News From Terre Haute, Indiana

November 8, 2009

Two of the NFL's best, Wayne and Johnson have special bond

By Tom James

TERRE HAUTE — For Reggie Wayne and Andre Johnson, it’s all about “The U”.

Wayne and Johnson, both former standouts at the University of Miami, are two of the elite wide receivers in the National Football League, and their styles are vastly different.

Wayne is the graceful 6-foot, 203-pound receiver with suction cups on his fingertips and known for his one-handed, diving catches.

At 6-3, Johnson is 228 pounds of raw power: He would just as soon run over a smaller defensive back as run past or around him.

Both guys are having monster seasons.

Wayne has hauled in a team-best 51 passes for 689 yards and six touchdowns through the first seven games of the season for the Indianapolis Colts. He’s averaging 13.5 yards per catch for one of the league’s two remaining undefeated teams and is on pace to shatter career-highs for catches in a season (104, 2007), yards (1,510, 2007) and touchdowns (12, 2004). And he has a 627 career receptions for 8,818 yards and 59 touchdowns.

Johnson, meanwhile, has team-leading 44 receptions for 697 yards and four TDs for the Houston Texans. He has 322 career receptions for 4,270 yards and 25 touchdowns. He is averaging 87.1 yards per game receiving since the start o the 2006 season.

The upstart Texans will bring a 5-3 record into this afternoon’s game with the Colts at Lucas Oil Stadium.

The pair are good friends. No, make that close friends. They work out together in the offseason on the Miami campus, along with the large group of former Hurricanes … Ray Lewis, Edgerrin James, Ed Reed, Frank Gore and Santana Moss.

They are part of the Miami family. Wayne’s relationship with Johnson is as an older brother.

“We work out together, we hang out together. Even though he’s bigger than me, he’s like my little brother. We do everything together,” the Colts ninth-year receiver said late last week.

“When you see how well he’s doing [in the NFL] now, it’s no surprise. Man, you see all the hard work that he’s put into it. We always told him that he was a freak of nature. He’s probably the best receiver in this league. He’s ballin’. As always, he’s ballin’.”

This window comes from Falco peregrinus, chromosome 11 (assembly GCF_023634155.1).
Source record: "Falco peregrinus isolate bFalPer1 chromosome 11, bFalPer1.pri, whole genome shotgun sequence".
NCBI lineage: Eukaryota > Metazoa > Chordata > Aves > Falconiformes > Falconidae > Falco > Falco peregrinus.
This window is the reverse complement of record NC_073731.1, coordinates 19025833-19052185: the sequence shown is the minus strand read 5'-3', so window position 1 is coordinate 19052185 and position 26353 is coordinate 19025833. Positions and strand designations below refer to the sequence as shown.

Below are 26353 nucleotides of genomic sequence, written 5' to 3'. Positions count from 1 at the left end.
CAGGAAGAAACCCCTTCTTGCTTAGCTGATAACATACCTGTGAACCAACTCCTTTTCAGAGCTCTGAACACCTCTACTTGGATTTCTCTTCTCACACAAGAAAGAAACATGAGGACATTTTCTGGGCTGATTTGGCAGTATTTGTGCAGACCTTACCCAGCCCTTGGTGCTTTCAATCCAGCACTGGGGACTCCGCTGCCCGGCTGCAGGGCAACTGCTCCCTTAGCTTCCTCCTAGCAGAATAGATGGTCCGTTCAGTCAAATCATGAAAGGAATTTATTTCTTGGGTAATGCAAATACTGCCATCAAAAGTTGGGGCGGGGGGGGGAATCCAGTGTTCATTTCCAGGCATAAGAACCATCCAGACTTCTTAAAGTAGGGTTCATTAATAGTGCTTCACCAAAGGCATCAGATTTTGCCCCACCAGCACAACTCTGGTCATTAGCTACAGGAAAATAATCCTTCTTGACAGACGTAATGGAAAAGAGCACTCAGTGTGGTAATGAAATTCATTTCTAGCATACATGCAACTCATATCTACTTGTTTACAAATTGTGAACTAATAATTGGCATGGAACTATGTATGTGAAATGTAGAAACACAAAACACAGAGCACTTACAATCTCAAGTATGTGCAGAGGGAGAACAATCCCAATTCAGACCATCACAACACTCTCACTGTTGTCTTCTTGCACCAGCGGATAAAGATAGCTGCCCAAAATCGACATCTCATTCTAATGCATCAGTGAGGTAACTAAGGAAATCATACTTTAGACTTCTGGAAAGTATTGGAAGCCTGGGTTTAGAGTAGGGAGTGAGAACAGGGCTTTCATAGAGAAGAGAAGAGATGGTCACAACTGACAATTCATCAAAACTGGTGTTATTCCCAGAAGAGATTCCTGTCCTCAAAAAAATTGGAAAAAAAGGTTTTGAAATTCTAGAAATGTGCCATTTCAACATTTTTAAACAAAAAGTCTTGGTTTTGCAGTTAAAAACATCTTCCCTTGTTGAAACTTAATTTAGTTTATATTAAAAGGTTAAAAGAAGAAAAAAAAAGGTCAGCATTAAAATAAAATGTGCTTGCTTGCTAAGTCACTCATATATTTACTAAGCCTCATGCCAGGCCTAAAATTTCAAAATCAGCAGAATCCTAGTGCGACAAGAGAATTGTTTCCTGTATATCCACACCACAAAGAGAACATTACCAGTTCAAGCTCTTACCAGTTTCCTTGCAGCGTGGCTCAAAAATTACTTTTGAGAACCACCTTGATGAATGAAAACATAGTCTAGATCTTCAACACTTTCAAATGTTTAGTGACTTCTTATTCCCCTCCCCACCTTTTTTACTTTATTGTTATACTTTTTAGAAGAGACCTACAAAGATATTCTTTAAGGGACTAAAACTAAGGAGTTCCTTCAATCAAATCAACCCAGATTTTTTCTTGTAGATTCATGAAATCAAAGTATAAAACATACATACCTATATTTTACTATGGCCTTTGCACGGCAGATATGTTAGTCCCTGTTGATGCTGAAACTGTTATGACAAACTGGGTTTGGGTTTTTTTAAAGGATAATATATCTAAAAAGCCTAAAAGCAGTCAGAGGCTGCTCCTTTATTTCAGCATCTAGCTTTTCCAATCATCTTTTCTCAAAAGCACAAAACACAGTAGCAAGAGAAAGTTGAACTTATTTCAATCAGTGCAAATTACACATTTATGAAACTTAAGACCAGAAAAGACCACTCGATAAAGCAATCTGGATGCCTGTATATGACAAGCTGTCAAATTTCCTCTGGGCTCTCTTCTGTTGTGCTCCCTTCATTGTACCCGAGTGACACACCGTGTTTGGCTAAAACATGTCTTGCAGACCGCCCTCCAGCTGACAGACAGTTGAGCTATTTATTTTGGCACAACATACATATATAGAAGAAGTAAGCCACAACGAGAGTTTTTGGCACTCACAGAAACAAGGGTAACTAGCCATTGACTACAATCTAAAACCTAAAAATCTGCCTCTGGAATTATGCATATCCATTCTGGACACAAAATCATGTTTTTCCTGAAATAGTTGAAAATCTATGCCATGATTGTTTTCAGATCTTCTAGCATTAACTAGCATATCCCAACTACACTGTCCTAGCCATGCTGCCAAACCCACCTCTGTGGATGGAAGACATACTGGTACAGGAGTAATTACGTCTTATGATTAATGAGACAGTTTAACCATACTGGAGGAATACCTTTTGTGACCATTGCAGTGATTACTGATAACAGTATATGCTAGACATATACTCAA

When Wayne was informed that the two of them are considered to be prime candidates for the Pro Bowl as the two best receivers in the league, Wayne tried to downplay his accomplishments. He, instead, deferred to his buddy.

“I guess it’s all about the U, I guess,” he joked. “I mean, that’s cool man. Just as I say [that Johnson is better], he’d probably say the same thing [about Wayne]. That’s all fine and dandy. But we know what the goal is. Being 1 and 2 [best receivers] doesn’t really do anything for you. I’ve been to Pro Bowls. He’s been to Pro Bowls. So I mean that’s nothing.

“It’s still early [in the season]. Just as we’re 1-2, we can also be 9-10 when it’s all said and done. That’s just the way it goes. I’m just glad that I’m in the mix with somebody that I hang out with and do everything with in the offseason. We’re doing something right, I guess. So why change it.”

While the competition between the two is friendly during the season, it’s when they get together during the spring and summer when things really start happening. It’s family time. It’s all about the U.

“It’s a family, it’s a brotherhood, it’s a fraternity, it’s everything. We really strive in that, staying close to each other. We’re all interested in what’s going on in each other’s lives. We share everything, making sure everything is on the up and up. We know each other’s families. That’s just how it is,” Wayne said.

“Whenever one’s doing something in the community or whatever, we all make it our business to attend. And vice versa. Once you go to the University of Miami, it’s goes beyond football. It goes beyond competing on the field. It goes more towards family. My family is your family. Everybody’s mine and together. That’s just how it’s been. That’s kind of how it is. It’s almost like a sad day when each of us leave for training camp. It’s cool in a way. You have a lot of other guys say that they wish that their schools were like that. It’s something that we take a lot of pride in and want to continue to keep it going.”